Because of the addictive-type issues I have observed in my personality, I often say I am an alcoholic waiting to bloom. Basically, I believe that – if I would start drinking alcohol – I would be an alcoholic.
So I do not drink alcohol. Ever.
But that is not to say that I do not struggle with addictive behaviors or have habits that are hard to break. And it is not to say that I do not see how addictions and their consequences have created havoc in the lives of friends and family whom I love.
For all of those reasons, a little over a year ago, I was drawn (via Facebook share, of course) to the title of a blog post on a site titled “Sober Boots” where Heather Kopp writes a few times a week about the intersection of addiction and grace. The title comes from the fact that, until she began her recovery path is 2007, Heather used to hide alcohol all over the house – including in her boots.
And her blog speaks to me. I cannot wait for her postings to arrive in my email inbox.
A few weeks ago, her book Sober Mercies arrived on my steps (after I had offered to read it, review it, and post about it here), and I read the book all in one evening because I knew I would not sleep without finishing it. The thing that I love the most about this book is that it is not just for those in recovery, those who want to be in recovery (or don’t but know they should be), or those who love someone who struggles with addictions.
It is a beautiful story about how we are helpless to change our paths of destructive choices without realizing that we are just that – helpless. It reveals that we must surrender every moment of our lives to the love that God has for us. Anyone of us could find something to learn from this book as we deal with our own lives or as we deal with others in our lives.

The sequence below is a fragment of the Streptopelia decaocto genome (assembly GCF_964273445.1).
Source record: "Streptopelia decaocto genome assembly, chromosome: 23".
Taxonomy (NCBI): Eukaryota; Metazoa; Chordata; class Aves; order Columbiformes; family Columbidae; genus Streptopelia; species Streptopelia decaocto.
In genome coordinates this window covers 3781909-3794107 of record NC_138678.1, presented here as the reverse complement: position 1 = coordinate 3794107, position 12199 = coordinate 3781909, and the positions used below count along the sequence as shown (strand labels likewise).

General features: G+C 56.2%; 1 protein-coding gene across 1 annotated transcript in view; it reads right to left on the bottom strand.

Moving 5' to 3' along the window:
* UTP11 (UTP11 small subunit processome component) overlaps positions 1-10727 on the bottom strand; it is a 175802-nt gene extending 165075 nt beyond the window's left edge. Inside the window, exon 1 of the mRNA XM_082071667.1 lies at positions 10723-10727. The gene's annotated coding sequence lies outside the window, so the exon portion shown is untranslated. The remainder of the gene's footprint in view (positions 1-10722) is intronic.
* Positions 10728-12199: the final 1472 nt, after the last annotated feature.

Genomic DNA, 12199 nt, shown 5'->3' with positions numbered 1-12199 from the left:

There were times that I felt Heather was inside my own head, and that is a pretty scary feeling when I read a book. There are some things that I would prefer never leave my brain – and there they were in print as I read Heather’s story!
The most important part of Heather’s story for me is the way in which she unwraps addiction and her faith. So often, as Christians, we think we are immune from various issues, but many of our struggles come from biological – often hereditary even – tendencies that need a faith foundation for recovery. We need to be willing to stand up and say, “I struggle with this, and I need help.”
There are plenty of serious moments in Sober Mercies. But just as things start getting to the point where my heart might break from feeling with Heather as she shares her story – Heather drops in some hilarious lines.
In relation to her debate about how long she would have to go without drinking, she writes, “No one cares if a ninety-year-old drinks, do they?” (pg 69).
And then a few pages later, Heather describes finding “sober” activities to do together. She and her husband started biking – something they had not considered doing when she was drinking. She writes, “Although, now that I think about it, I could have put alcohol in one of those camel-style backpacks that you drink from through a tube….(pg 73).”
This mixture of serious, funny, truth, and reflection sealed the deal for me on the book’s worth. As Heather has shared on her blog (and in the book itself) about how hard it was to write this book, about how much she questioned if she should write it, and about how she feared that no one would read it, I kept thinking that it seems like a necessary book.
Now that I have read it, I highly recommend it to others.
Sober Mercies will take you into the world of addiction, but it may surprise you when – even if you are do not struggle with addiction – you find yourself in it as it teaches you about grace, God’s love, and forgiveness.
Thank you, Heather, for writing this book, for sharing so honestly, and for dedicating your redeemed path to helping others find their redeemed paths.
To order Sober Mercies, CLICK HERE.